An ATV used for farming purposes doesn’t need to be insured, even if it uses a public road briefly to access the farming property, the Ontario Superior Court has ruled.
The decision will come as news to brokers and insurers alike, as the industry has generally maintained that ATVs come under Ontario’s Compulsory Automobile Insurance Act when they leave a farmer’s property and access public roads.
In fact, in Matheson et al. v. Lanark Mutual Insurance Company, the plaintiff Arthur Matheson ignored his broker’s advice to purchase insurance for his ATV.
Matheson told the court his ATV was used for farming only, and therefore his “self-propelled implement of husbandry” was excluded from Ontario’s compulsory insurance regime.
What complicates matters is that ATVs are also used as recreational vehicles. When used for this purpose, they are not exempted from the province’s Compulsory Automobile Insurance Act and therefore must be insured when they access public roads and highways.
“The issue, in this case, relates to the changing nature of farming, with which the statutory and regulatory definitions have not kept pace,” Ontario Superior Court Justice Kenneth Pedlar wrote.
“While ATVs are also purchased by many people strictly as recreational vehicles, that is not true of the full-time farming community, based on the evidence in this case. These vehicles are clearly now an integral part of virtually all full-time farming operations. They need to be recognized as such and responded to appropriately by our laws.”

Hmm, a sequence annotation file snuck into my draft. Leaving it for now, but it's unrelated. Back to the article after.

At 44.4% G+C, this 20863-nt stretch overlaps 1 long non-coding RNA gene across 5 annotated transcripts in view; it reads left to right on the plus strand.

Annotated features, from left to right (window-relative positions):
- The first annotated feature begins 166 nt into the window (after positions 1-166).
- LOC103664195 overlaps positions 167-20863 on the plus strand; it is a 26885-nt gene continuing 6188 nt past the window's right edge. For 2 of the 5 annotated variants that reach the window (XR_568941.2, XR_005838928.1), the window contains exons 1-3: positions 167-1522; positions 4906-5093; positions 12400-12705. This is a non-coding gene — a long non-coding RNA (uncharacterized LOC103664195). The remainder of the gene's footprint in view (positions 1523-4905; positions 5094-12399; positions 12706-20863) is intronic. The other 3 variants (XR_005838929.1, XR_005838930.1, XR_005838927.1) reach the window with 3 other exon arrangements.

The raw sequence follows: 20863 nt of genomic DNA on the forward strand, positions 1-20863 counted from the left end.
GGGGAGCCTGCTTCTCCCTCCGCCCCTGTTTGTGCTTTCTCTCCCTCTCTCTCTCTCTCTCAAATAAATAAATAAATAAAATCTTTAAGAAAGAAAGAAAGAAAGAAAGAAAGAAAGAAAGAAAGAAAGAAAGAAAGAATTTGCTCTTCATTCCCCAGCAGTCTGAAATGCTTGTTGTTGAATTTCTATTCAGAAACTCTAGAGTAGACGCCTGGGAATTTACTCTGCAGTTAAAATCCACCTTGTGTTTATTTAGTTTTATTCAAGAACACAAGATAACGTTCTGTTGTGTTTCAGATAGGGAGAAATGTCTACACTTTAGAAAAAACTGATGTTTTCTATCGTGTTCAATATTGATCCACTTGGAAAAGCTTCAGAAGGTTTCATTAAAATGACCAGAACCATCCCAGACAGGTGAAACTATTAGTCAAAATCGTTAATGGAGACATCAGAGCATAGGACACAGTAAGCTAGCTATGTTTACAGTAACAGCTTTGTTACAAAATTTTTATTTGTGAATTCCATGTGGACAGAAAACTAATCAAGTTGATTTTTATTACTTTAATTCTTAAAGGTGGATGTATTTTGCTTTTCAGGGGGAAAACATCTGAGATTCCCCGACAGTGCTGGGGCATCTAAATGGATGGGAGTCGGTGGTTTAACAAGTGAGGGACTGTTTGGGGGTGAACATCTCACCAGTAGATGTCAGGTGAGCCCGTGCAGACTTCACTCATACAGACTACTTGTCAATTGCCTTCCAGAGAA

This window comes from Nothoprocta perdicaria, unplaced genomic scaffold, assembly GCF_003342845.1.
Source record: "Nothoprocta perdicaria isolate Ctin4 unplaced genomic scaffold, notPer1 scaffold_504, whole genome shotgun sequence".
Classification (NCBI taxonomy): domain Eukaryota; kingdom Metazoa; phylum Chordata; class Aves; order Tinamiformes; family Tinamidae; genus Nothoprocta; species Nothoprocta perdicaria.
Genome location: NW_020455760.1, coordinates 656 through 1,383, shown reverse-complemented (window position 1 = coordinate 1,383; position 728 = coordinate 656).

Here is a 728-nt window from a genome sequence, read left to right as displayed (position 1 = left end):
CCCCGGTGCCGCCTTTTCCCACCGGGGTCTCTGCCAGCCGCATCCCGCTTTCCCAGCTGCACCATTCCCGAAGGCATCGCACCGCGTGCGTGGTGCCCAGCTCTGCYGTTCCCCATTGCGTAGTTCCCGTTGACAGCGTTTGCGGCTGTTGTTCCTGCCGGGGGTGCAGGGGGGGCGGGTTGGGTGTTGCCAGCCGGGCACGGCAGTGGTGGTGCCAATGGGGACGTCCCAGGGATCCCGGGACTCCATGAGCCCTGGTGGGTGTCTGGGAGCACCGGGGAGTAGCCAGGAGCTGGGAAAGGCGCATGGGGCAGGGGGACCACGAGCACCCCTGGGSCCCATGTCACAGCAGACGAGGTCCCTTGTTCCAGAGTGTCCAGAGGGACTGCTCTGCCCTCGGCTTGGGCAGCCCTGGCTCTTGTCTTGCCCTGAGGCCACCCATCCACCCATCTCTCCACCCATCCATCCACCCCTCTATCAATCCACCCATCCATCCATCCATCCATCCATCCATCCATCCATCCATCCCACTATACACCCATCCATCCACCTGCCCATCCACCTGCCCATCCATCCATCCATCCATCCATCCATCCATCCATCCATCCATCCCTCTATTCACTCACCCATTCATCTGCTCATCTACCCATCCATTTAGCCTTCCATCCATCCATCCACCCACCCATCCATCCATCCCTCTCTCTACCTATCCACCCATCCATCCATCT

Arthur Matheson, 55, is a fifth-generation, full-time farmer who has lived his entire life working on a 500-acre farm in Lanark County. He purchased an ATV in 1997 and registered the vehicle with the Ministry of Transportation, completing an exemption declaration saying the ATV was for “farm use only.”
He told the court that, in the 11 years he owned the ATV, he used it only for farming. He used it to access and repair fencing and for rounding up cattle and sheep. The ATV was equipped with a hitch for towing so that it could be used to pull a small cart. The cart was used to carry supplies such as fencing materials, wire, chainsaws and other tools.
“This challenging legal issue is rooted in a decision…Arthur Matheson made on October 11, 2008 to travel from one part of his farm to another by driving his Honda all-terrain vehicle for approximately 30 seconds or less on a public road in the course of his farming operation, in order to check on his flock of sheep, [which] are pastured on his property,” Pedlar wrote.
“The action is also rooted in another decision of Arthur Matheson, not to insure that Honda all-terrain vehicle, which he had owned since November 1997 under a motor vehicle liability policy, in spite of the advice of his insurance agent.”
Matheson left the property briefly to travel along a public gravel road adjacent to his farm. At or near a gated entrance to one of his fields, he was struck from behind by a truck driven by Gary Wayne Lewis. The collision left Matheson with permanent cognitive and physical deficits which amounted to a catastrophic injury.
Under Ontario law, an insurance company does not have to pay certain auto accident benefits if the driver knew he or she was driving an ‘automobile’ without being insured.
Ontario law exempts certain classes of vehicles from the requirement to be insured on public roads, including a “self-propelled implement of husbandry.” The Highway Traffic Act defines this further as a “self-propelled vehicle manufactured, designed, redesigned, converted or reconstructed for a specific use in farming.”
The court concluded that ATVs do in fact count as being designed for “a specific use in farming.”